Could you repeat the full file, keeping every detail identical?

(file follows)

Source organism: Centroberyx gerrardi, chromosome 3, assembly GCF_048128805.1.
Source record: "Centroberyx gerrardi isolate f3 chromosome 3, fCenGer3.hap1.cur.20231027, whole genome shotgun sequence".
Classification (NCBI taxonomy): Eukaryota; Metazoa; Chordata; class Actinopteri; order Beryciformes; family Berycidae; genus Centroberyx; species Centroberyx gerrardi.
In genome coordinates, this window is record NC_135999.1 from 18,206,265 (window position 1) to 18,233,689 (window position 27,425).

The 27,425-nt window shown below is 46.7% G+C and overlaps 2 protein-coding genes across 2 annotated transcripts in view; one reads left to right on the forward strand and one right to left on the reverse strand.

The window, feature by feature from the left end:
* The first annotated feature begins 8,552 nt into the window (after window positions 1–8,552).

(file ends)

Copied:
Source organism: Centroberyx gerrardi, chromosome 3, assembly GCF_048128805.1.
Source record: "Centroberyx gerrardi isolate f3 chromosome 3, fCenGer3.hap1.cur.20231027, whole genome shotgun sequence".
Classification (NCBI taxonomy): Eukaryota; Metazoa; Chordata; class Actinopteri; order Beryciformes; family Berycidae; genus Centroberyx; species Centroberyx gerrardi.
In genome coordinates, this window is record NC_135999.1 from 18,206,265 (window position 1) to 18,233,689 (window position 27,425).

The 27,425-nt window shown below is 46.7% G+C and overlaps 2 protein-coding genes across 2 annotated transcripts in view; one reads left to right on the forward strand and one right to left on the reverse strand.

The window, feature by feature from the left end:
* The first annotated feature begins 8,552 nt into the window (after window positions 1–8,552).